Regarding transgender diversity training, the not-for-profit entity Human Rights Campaign suggests that “education and training about gender identity can take the form of small, informal discussions, modules that are incorporated into a larger diversity training curriculum, or full-fledged training and educational programs on transgender issues conducted by outside trainers and facilitators. Communication and diversity training regarding gender identity in the workplace should be comparable to other policy announcements and training initiatives. For instance, if an employer provides online harassment training that incorporates race and sex, it should also incorporate gender identity.” They further suggest that employers:

— Incorporate education about gender identity and gender expression in diversity and Equal Employment Opportunity compliance training programs.

–Ensure all employees have, at a minimum, clear guidance regarding appropriate workplace behavior and the consequences of failing to comply with anti-discrimination policies that include gender identity.

–Ensure that supervisory employees should receive diversity training that includes clear examples of discrimination based on gender identity shortly after starting employment and on a regular basis thereafter. When an employee transitions (the process of changing one’s gender presentation permanently to accord with one’s internal sense of one’s gender) at work, these expectations should be restated.

Regarding employees in transition, the OPM notes the necessity that supervisors remain sensitive to the special needs and concerns of these employees and in so doing, advise employees not to spread information concerning the employee who is in transition. Noting the inappropriateness of gossip and rumor-spreading in the workplace about gender identity OPM recommends that employees be given only general information about the employee’s transition; personal information about the employee should be considered confidential and should not be released without the employee’s prior agreement. Questions regarding the employee should be referred to the employee himself or herself. If it would be helpful and appropriate, employing agencies may have a trainer or presenter meet with employees to answer general questions regarding gender identity. Issues that may arise should be discussed as soon as possible confidentially between the employee and his or her managers and supervisors.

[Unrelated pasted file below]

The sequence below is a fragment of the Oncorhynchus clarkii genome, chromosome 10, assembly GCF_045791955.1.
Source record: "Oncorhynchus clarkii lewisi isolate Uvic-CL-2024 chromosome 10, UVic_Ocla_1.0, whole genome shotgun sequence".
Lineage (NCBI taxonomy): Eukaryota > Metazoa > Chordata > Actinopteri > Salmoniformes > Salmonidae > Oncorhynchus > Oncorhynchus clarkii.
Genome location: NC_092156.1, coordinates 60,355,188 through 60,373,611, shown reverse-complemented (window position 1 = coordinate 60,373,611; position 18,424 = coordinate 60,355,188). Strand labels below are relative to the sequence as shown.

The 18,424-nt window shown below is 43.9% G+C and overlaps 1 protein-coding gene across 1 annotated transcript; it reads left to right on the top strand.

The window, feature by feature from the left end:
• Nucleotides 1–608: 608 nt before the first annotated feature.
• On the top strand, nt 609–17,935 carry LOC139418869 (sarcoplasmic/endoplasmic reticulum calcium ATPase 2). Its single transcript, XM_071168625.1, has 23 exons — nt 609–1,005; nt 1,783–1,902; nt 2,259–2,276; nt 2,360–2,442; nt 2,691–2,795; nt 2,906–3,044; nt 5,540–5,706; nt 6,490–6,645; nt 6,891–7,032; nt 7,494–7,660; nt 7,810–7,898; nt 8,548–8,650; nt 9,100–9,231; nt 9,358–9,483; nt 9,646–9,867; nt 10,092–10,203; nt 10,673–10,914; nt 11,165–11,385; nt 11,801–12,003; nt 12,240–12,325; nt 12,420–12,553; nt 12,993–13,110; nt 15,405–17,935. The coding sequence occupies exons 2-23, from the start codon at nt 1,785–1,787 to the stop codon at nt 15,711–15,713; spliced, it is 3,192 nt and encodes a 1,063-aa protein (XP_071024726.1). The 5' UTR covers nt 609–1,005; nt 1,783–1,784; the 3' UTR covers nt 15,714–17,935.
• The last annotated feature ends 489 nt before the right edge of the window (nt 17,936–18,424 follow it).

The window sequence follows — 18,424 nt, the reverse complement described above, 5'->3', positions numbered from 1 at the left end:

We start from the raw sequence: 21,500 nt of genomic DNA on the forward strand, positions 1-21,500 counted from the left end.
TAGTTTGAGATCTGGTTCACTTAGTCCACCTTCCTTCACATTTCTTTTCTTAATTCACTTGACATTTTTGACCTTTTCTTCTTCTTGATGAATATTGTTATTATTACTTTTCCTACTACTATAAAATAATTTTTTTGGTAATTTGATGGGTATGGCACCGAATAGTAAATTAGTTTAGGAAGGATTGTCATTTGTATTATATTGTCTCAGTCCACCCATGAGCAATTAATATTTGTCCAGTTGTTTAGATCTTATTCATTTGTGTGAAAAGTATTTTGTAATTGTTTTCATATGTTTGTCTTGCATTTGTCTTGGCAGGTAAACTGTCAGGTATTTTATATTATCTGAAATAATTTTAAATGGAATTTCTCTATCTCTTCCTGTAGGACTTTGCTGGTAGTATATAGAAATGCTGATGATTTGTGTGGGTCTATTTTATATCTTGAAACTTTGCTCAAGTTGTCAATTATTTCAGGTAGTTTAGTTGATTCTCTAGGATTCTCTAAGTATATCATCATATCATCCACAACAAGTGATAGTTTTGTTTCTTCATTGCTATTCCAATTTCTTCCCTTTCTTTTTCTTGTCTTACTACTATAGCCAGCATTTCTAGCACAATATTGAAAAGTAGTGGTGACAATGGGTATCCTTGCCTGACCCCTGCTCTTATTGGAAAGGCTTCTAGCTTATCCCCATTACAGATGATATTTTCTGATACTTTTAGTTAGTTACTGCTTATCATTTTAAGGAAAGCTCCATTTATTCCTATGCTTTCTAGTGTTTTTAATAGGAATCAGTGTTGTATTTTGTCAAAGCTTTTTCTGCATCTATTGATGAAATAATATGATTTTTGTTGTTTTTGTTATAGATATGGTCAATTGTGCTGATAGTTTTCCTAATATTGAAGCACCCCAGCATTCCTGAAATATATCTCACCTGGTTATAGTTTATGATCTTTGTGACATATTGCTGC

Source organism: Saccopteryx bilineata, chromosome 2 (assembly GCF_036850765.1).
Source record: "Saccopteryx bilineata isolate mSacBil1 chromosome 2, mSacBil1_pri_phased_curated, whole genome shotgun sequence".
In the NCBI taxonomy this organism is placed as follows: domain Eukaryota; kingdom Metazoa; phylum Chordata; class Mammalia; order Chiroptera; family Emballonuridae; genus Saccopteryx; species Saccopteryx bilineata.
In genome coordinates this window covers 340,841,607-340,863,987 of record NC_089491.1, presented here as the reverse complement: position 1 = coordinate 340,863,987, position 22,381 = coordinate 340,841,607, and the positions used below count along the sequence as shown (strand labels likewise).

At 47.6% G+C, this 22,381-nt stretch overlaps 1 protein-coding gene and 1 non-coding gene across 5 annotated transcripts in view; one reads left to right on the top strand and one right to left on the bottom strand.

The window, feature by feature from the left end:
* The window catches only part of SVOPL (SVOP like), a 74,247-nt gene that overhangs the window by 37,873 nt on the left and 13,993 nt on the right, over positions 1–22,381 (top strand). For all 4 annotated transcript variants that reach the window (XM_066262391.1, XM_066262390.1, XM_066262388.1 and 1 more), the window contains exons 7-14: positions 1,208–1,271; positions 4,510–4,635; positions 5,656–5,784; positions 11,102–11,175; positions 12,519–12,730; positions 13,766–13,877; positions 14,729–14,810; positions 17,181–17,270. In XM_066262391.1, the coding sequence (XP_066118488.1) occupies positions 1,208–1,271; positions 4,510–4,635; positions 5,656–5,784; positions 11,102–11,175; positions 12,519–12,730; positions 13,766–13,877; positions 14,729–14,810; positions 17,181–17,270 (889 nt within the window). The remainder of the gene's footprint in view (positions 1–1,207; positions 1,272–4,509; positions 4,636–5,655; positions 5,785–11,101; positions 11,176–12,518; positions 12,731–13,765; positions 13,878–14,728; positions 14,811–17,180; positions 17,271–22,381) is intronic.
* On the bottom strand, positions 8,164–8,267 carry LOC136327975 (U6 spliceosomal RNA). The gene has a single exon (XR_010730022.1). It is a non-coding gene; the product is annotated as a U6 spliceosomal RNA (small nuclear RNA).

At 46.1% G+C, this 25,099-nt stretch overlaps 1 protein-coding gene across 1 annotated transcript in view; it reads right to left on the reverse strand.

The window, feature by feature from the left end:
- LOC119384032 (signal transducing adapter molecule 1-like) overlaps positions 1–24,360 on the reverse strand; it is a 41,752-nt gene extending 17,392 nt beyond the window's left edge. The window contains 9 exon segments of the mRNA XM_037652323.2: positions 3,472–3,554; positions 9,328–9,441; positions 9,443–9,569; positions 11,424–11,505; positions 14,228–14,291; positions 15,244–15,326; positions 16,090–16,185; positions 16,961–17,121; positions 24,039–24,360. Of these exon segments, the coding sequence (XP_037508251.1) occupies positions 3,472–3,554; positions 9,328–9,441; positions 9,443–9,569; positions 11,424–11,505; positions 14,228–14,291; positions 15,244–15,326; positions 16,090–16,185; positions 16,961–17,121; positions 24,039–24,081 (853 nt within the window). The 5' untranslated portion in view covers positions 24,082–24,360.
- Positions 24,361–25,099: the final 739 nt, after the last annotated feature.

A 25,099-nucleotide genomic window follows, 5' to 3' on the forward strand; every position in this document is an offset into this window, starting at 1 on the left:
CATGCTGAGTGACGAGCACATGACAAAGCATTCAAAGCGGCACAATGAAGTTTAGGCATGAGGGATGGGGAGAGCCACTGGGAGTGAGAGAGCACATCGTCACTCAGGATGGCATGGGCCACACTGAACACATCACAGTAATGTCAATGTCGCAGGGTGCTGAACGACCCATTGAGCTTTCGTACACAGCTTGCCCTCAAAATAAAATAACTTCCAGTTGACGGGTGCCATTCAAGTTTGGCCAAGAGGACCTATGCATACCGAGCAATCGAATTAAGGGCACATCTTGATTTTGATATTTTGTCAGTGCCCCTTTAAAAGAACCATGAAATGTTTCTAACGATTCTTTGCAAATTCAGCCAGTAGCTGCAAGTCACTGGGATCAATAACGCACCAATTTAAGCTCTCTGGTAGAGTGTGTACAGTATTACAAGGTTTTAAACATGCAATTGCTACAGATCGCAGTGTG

It is up to the HR manager to review her/his entity’s policies to insure that gender identity is included in non-discrimination and non-harassment policies to firmly assert the rights of trans-identified individuals in the workplace.

Author: Joseph G. Jarret is a public sector manager, attorney and mediator who lectures on behalf of the Master of Public Policy and Administration program in the Department of Political Science at the University of Tennessee, Knoxville. He is the 2013-2014 president of the E. Tennessee Chapter of ASPA.